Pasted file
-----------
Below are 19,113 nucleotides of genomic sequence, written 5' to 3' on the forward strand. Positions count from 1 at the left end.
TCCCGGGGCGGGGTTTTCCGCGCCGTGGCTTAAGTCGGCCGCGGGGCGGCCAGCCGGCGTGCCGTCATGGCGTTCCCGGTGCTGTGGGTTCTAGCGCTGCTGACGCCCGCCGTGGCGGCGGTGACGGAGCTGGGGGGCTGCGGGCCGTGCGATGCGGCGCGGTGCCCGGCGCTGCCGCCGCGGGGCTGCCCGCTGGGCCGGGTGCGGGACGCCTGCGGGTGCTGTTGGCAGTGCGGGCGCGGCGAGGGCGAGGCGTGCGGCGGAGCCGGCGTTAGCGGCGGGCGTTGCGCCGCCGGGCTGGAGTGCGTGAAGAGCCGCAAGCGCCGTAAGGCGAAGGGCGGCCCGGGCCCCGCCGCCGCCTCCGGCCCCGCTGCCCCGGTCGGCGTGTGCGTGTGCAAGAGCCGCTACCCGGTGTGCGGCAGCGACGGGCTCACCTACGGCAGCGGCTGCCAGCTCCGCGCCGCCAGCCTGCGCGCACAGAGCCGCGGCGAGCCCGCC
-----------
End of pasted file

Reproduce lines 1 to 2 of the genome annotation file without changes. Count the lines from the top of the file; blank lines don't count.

Below are 19,113 nucleotides of genomic sequence, written 5' to 3' on the forward strand. Positions count from 1 at the left end.
TCCCGGGGCGGGGTTTTCCGCGCCGTGGCTTAAGTCGGCCGCGGGGCGGCCAGCCGGCGTGCCGTCATGGCGTTCCCGGTGCTGTGGGTTCTAGCGCTGCTGACGCCCGCCGTGGCGGCGGTGACGGAGCTGGGGGGCTGCGGGCCGTGCGATGCGGCGCGGTGCCCGGCGCTGCCGCCGCGGGGCTGCCCGCTGGGCCGGGTGCGGGACGCCTGCGGGTGCTGTTGGCAGTGCGGGCGCGGCGAGGGCGAGGCGTGCGGCGGAGCCGGCGTTAGCGGCGGGCGTTGCGCCGCCGGGCTGGAGTGCGTGAAGAGCCGCAAGCGCCGTAAGGCGAAGGGCGGCCCGGGCCCCGCCGCCGCCTCCGGCCCCGCTGCCCCGGTCGGCGTGTGCGTGTGCAAGAGCCGCTACCCGGTGTGCGGCAGCGACGGGCTCACCTACGGCAGCGGCTGCCAGCTCCGCGCCGCCAGCCTGCGCGCACAGAGCCGCGGCGAGCCCGCC